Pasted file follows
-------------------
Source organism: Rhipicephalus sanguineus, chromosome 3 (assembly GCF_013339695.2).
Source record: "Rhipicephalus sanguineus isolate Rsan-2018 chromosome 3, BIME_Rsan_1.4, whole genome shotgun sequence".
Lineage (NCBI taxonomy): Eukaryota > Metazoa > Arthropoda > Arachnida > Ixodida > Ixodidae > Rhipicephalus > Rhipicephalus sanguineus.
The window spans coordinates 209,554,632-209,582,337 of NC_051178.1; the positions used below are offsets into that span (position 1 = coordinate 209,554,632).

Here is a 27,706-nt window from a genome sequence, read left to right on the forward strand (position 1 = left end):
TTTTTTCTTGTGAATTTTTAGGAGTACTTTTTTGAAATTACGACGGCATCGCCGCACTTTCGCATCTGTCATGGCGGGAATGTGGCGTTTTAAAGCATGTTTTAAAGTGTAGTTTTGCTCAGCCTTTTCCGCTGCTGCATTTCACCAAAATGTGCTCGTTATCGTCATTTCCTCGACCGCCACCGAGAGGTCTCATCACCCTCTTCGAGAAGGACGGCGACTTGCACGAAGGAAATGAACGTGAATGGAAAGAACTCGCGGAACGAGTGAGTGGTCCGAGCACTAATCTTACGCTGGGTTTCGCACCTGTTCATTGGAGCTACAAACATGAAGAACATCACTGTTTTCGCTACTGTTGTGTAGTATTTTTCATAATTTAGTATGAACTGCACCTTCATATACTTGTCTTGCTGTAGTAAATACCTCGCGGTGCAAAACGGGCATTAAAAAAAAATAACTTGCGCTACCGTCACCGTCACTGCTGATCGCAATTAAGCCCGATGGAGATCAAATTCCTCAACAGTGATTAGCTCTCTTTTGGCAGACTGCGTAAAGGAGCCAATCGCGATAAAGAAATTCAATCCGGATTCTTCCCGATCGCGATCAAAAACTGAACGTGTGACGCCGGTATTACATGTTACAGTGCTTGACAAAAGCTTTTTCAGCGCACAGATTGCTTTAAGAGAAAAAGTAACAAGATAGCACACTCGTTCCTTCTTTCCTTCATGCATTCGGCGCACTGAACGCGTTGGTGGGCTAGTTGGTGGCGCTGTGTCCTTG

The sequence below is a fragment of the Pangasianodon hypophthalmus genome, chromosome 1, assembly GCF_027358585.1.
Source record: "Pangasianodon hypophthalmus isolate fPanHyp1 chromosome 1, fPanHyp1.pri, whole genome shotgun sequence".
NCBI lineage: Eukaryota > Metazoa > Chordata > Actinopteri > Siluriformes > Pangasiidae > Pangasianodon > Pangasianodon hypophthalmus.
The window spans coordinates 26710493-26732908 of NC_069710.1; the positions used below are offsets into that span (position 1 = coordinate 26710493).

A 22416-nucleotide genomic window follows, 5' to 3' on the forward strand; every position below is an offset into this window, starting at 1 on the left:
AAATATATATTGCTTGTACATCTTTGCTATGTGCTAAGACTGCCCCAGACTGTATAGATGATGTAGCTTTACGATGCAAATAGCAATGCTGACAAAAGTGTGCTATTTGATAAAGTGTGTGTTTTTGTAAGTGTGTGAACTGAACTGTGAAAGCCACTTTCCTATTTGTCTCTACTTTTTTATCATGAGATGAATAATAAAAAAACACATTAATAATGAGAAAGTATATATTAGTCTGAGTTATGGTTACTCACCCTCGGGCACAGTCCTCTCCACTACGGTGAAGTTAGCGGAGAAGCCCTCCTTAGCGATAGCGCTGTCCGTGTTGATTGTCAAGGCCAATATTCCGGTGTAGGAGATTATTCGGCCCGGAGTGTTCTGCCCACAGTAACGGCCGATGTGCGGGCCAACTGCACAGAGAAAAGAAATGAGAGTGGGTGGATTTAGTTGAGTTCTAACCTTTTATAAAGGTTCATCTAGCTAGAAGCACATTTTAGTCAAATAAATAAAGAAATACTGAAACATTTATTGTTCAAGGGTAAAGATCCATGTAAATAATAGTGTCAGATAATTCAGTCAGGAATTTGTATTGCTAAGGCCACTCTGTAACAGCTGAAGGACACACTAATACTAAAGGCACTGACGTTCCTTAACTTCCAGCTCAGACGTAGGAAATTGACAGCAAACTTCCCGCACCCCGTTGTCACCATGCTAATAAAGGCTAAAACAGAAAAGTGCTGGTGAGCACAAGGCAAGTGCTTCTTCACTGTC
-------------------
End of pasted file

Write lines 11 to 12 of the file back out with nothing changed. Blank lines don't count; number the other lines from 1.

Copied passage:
A 22416-nucleotide genomic window follows, 5' to 3' on the forward strand; every position below is an offset into this window, starting at 1 on the left:
AAATATATATTGCTTGTACATCTTTGCTATGTGCTAAGACTGCCCCAGACTGTATAGATGATGTAGCTTTACGATGCAAATAGCAATGCTGACAAAAGTGTGCTATTTGATAAAGTGTGTGTTTTTGTAAGTGTGTGAACTGAACTGTGAAAGCCACTTTCCTATTTGTCTCTACTTTTTTATCATGAGATGAATAATAAAAAAACACATTAATAATGAGAAAGTATATATTAGTCTGAGTTATGGTTACTCACCCTCGGGCACAGTCCTCTCCACTACGGTGAAGTTAGCGGAGAAGCCCTCCTTAGCGATAGCGCTGTCCGTGTTGATTGTCAAGGCCAATATTCCGGTGTAGGAGATTATTCGGCCCGGAGTGTTCTGCCCACAGTAACGGCCGATGTGCGGGCCAACTGCACAGAGAAAAGAAATGAGAGTGGGTGGATTTAGTTGAGTTCTAACCTTTTATAAAGGTTCATCTAGCTAGAAGCACATTTTAGTCAAATAAATAAAGAAATACTGAAACATTTATTGTTCAAGGGTAAAGATCCATGTAAATAATAGTGTCAGATAATTCAGTCAGGAATTTGTATTGCTAAGGCCACTCTGTAACAGCTGAAGGACACACTAATACTAAAGGCACTGACGTTCCTTAACTTCCAGCTCAGACGTAGGAAATTGACAGCAAACTTCCCGCACCCCGTTGTCACCATGCTAATAAAGGCTAAAACAGAAAAGTGCTGGTGAGCACAAGGCAAGTGCTTCTTCACTGTC